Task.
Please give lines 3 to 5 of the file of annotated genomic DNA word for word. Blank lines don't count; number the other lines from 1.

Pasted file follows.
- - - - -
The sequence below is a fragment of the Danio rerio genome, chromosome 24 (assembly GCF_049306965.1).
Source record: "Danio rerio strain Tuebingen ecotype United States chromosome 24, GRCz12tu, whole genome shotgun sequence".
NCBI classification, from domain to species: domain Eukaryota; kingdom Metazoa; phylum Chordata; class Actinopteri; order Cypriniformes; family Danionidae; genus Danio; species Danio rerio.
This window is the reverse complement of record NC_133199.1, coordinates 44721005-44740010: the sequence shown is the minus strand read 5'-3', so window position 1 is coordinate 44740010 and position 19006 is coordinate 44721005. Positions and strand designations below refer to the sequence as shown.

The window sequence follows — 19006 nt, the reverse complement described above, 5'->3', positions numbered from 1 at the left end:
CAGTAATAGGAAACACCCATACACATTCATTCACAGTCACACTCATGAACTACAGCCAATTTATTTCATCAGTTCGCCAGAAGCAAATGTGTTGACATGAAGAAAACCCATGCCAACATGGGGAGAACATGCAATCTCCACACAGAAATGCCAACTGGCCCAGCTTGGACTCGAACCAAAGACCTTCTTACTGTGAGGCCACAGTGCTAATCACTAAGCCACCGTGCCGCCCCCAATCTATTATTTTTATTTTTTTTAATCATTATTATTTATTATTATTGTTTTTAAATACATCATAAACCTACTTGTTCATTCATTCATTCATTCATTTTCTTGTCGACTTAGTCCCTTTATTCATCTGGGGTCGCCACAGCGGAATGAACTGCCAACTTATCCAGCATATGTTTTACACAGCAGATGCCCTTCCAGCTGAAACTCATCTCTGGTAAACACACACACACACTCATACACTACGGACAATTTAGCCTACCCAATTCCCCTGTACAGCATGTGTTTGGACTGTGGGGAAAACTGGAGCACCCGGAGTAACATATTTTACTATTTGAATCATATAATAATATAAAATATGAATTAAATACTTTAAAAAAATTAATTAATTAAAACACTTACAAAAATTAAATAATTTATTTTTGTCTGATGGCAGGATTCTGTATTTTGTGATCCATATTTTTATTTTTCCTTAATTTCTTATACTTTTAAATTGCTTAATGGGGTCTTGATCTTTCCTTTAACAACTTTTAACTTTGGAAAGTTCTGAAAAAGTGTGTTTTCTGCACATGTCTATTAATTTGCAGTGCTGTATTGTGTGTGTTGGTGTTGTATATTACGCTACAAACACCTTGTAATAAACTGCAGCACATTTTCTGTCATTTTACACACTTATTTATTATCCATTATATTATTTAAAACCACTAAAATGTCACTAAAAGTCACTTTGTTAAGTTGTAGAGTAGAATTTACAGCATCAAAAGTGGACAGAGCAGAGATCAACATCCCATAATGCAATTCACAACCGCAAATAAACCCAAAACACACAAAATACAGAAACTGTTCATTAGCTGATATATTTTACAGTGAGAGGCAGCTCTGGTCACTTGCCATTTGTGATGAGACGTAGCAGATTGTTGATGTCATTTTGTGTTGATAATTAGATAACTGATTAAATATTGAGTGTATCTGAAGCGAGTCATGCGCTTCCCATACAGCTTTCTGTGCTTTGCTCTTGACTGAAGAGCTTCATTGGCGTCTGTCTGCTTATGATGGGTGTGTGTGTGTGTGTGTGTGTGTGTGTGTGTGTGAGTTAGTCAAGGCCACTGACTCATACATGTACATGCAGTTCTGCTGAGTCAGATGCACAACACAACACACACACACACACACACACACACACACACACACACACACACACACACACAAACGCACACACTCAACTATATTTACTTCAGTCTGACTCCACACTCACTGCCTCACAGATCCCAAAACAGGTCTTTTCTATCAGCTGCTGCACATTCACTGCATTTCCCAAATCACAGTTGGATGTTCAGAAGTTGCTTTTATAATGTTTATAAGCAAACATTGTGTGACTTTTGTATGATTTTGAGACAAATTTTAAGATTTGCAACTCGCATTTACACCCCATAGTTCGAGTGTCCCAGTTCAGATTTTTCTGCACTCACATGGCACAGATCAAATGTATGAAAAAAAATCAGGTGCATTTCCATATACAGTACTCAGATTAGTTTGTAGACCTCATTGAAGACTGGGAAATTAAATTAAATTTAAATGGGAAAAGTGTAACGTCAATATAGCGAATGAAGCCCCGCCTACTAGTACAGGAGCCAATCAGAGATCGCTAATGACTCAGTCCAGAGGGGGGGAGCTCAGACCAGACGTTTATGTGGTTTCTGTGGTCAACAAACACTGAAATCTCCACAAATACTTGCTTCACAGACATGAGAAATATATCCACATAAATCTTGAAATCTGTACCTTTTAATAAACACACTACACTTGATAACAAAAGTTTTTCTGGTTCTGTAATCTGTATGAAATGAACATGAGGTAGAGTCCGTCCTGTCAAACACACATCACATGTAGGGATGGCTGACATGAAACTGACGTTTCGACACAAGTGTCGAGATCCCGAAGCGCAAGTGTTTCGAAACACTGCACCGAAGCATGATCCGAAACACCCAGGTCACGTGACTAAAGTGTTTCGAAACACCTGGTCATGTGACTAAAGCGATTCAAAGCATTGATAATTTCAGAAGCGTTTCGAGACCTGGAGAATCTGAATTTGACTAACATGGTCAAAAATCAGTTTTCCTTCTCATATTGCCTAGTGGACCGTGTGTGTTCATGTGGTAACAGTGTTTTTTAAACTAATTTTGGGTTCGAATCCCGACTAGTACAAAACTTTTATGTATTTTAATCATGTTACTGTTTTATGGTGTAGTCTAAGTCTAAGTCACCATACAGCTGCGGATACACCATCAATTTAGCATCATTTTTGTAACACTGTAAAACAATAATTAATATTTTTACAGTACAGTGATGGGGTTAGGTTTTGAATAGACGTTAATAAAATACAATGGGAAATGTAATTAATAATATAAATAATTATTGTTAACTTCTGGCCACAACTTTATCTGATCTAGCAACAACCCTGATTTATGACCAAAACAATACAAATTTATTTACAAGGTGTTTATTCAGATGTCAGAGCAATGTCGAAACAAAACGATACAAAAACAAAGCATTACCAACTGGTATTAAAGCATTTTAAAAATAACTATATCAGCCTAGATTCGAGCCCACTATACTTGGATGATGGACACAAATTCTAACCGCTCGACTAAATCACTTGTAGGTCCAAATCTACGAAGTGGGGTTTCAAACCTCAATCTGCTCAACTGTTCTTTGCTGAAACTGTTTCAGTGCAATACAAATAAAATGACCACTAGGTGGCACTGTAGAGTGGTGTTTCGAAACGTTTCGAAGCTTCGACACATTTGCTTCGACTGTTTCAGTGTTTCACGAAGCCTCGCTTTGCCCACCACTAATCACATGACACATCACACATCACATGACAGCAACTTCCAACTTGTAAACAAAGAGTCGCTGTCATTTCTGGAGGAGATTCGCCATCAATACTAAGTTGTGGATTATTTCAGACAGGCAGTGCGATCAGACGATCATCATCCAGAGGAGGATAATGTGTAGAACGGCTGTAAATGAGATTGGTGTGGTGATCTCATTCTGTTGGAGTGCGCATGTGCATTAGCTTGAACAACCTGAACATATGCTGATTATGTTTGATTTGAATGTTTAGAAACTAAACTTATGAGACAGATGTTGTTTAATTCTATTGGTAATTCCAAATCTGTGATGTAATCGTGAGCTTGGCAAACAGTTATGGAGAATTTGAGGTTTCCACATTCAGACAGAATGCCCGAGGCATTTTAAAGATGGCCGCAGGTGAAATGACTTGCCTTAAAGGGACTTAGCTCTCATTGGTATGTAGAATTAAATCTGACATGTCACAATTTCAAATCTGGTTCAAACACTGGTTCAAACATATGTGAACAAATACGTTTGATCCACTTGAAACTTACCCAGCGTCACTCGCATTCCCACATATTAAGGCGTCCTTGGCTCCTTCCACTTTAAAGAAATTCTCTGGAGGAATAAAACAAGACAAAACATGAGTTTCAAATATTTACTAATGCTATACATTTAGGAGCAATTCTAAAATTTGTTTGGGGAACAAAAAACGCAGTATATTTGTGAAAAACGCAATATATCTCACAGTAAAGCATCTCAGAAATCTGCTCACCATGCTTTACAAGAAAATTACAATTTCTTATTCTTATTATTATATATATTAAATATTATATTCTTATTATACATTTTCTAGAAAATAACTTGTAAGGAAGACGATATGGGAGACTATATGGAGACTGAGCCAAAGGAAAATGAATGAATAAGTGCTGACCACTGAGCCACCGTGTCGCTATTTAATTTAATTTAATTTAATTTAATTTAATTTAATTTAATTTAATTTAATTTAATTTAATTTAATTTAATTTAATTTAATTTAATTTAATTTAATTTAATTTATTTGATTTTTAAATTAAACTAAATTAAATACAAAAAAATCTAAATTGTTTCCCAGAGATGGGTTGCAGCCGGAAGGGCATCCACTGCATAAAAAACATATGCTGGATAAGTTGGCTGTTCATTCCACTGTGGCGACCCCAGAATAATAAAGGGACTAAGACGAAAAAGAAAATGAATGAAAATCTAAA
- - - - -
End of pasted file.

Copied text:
NCBI classification, from domain to species: domain Eukaryota; kingdom Metazoa; phylum Chordata; class Actinopteri; order Cypriniformes; family Danionidae; genus Danio; species Danio rerio.
This window is the reverse complement of record NC_133199.1, coordinates 44721005-44740010: the sequence shown is the minus strand read 5'-3', so window position 1 is coordinate 44740010 and position 19006 is coordinate 44721005. Positions and strand designations below refer to the sequence as shown.

The window sequence follows — 19006 nt, the reverse complement described above, 5'->3', positions numbered from 1 at the left end: